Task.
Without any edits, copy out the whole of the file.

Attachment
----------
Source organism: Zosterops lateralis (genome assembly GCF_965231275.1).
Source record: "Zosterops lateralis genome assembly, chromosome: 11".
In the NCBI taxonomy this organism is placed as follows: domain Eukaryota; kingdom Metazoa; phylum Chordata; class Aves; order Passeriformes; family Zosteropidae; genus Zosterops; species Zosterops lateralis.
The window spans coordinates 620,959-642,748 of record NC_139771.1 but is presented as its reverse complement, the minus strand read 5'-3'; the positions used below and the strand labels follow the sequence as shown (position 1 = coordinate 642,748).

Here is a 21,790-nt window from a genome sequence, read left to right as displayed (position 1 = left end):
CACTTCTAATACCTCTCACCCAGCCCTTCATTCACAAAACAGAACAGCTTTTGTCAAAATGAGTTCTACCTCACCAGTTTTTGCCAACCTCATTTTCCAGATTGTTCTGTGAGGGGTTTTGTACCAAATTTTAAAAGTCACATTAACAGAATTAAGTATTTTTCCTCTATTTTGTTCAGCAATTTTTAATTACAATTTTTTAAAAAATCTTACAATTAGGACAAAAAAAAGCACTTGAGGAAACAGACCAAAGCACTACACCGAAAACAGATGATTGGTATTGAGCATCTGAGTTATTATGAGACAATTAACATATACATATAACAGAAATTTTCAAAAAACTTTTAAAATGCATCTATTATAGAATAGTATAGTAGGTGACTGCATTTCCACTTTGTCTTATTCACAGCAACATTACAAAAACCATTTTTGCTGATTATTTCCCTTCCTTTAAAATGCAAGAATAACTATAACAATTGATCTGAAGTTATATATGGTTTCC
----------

Source organism: Zosterops lateralis (genome assembly GCF_965231275.1).
Source record: "Zosterops lateralis genome assembly, chromosome: 11".
In the NCBI taxonomy this organism is placed as follows: domain Eukaryota; kingdom Metazoa; phylum Chordata; class Aves; order Passeriformes; family Zosteropidae; genus Zosterops; species Zosterops lateralis.
The window spans coordinates 620,959-642,748 of record NC_139771.1 but is presented as its reverse complement, the minus strand read 5'-3'; the positions used below and the strand labels follow the sequence as shown (position 1 = coordinate 642,748).

Here is a 21,790-nt window from a genome sequence, read left to right as displayed (position 1 = left end):
CACTTCTAATACCTCTCACCCAGCCCTTCATTCACAAAACAGAACAGCTTTTGTCAAAATGAGTTCTACCTCACCAGTTTTTGCCAACCTCATTTTCCAGATTGTTCTGTGAGGGGTTTTGTACCAAATTTTAAAAGTCACATTAACAGAATTAAGTATTTTTCCTCTATTTTGTTCAGCAATTTTTAATTACAATTTTTTAAAAAATCTTACAATTAGGACAAAAAAAAGCACTTGAGGAAACAGACCAAAGCACTACACCGAAAACAGATGATTGGTATTGAGCATCTGAGTTATTATGAGACAATTAACATATACATATAACAGAAATTTTCAAAAAACTTTTAAAATGCATCTATTATAGAATAGTATAGTAGGTGACTGCATTTCCACTTTGTCTTATTCACAGCAACATTACAAAAACCATTTTTGCTGATTATTTCCCTTCCTTTAAAATGCAAGAATAACTATAACAATTGATCTGAAGTTATATATGGTTTCC